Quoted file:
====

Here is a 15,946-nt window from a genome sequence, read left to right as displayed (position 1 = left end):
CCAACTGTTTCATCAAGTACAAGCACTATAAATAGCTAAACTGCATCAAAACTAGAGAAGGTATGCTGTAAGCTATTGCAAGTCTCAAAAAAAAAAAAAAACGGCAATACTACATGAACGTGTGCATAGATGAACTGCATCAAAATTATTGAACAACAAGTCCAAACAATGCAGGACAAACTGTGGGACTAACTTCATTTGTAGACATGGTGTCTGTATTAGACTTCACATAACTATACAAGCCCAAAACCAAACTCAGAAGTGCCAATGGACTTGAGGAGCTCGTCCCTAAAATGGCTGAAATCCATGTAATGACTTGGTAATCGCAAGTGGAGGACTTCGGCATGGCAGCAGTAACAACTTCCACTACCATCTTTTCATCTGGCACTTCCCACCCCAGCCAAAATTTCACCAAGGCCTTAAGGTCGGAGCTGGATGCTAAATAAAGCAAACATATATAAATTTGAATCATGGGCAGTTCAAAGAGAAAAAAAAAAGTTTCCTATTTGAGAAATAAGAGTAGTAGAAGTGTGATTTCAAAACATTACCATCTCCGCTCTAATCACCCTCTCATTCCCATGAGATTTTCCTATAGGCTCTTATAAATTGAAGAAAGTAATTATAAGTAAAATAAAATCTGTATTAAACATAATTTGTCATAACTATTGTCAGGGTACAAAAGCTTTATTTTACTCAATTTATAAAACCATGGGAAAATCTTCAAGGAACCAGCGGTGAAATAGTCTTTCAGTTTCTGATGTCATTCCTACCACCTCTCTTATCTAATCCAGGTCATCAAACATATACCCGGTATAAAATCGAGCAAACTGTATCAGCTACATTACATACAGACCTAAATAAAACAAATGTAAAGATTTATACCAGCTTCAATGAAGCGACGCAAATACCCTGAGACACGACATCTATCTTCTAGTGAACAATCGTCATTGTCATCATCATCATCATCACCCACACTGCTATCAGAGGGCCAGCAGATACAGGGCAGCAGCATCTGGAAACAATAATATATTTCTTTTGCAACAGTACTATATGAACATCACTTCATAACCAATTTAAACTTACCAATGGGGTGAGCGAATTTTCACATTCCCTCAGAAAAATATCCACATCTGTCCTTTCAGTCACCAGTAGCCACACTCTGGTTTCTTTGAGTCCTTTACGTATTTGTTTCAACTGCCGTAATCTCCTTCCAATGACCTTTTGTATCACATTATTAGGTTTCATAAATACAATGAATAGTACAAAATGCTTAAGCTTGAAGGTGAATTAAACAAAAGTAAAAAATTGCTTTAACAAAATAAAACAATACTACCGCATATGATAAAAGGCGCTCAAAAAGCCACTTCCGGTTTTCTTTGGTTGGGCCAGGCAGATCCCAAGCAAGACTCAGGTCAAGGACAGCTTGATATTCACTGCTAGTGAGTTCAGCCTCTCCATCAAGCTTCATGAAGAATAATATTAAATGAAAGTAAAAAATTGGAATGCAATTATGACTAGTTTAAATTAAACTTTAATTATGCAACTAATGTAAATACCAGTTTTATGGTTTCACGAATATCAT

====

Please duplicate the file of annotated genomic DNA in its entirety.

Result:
Here is a 15,946-nt window from a genome sequence, read left to right as displayed (position 1 = left end):
CCAACTGTTTCATCAAGTACAAGCACTATAAATAGCTAAACTGCATCAAAACTAGAGAAGGTATGCTGTAAGCTATTGCAAGTCTCAAAAAAAAAAAAAAACGGCAATACTACATGAACGTGTGCATAGATGAACTGCATCAAAATTATTGAACAACAAGTCCAAACAATGCAGGACAAACTGTGGGACTAACTTCATTTGTAGACATGGTGTCTGTATTAGACTTCACATAACTATACAAGCCCAAAACCAAACTCAGAAGTGCCAATGGACTTGAGGAGCTCGTCCCTAAAATGGCTGAAATCCATGTAATGACTTGGTAATCGCAAGTGGAGGACTTCGGCATGGCAGCAGTAACAACTTCCACTACCATCTTTTCATCTGGCACTTCCCACCCCAGCCAAAATTTCACCAAGGCCTTAAGGTCGGAGCTGGATGCTAAATAAAGCAAACATATATAAATTTGAATCATGGGCAGTTCAAAGAGAAAAAAAAAAGTTTCCTATTTGAGAAATAAGAGTAGTAGAAGTGTGATTTCAAAACATTACCATCTCCGCTCTAATCACCCTCTCATTCCCATGAGATTTTCCTATAGGCTCTTATAAATTGAAGAAAGTAATTATAAGTAAAATAAAATCTGTATTAAACATAATTTGTCATAACTATTGTCAGGGTACAAAAGCTTTATTTTACTCAATTTATAAAACCATGGGAAAATCTTCAAGGAACCAGCGGTGAAATAGTCTTTCAGTTTCTGATGTCATTCCTACCACCTCTCTTATCTAATCCAGGTCATCAAACATATACCCGGTATAAAATCGAGCAAACTGTATCAGCTACATTACATACAGACCTAAATAAAACAAATGTAAAGATTTATACCAGCTTCAATGAAGCGACGCAAATACCCTGAGACACGACATCTATCTTCTAGTGAACAATCGTCATTGTCATCATCATCATCATCACCCACACTGCTATCAGAGGGCCAGCAGATACAGGGCAGCAGCATCTGGAAACAATAATATATTTCTTTTGCAACAGTACTATATGAACATCACTTCATAACCAATTTAAACTTACCAATGGGGTGAGCGAATTTTCACATTCCCTCAGAAAAATATCCACATCTGTCCTTTCAGTCACCAGTAGCCACACTCTGGTTTCTTTGAGTCCTTTACGTATTTGTTTCAACTGCCGTAATCTCCTTCCAATGACCTTTTGTATCACATTATTAGGTTTCATAAATACAATGAATAGTACAAAATGCTTAAGCTTGAAGGTGAATTAAACAAAAGTAAAAAATTGCTTTAACAAAATAAAACAATACTACCGCATATGATAAAAGGCGCTCAAAAAGCCACTTCCGGTTTTCTTTGGTTGGGCCAGGCAGATCCCAAGCAAGACTCAGGTCAAGGACAGCTTGATATTCACTGCTAGTGAGTTCAGCCTCTCCATCAAGCTTCATGAAGAATAATATTAAATGAAAGTAAAAAATTGGAATGCAATTATGACTAGTTTAAATTAAACTTTAATTATGCAACTAATGTAAATACCAGTTTTATGGTTTCACGAATATCAT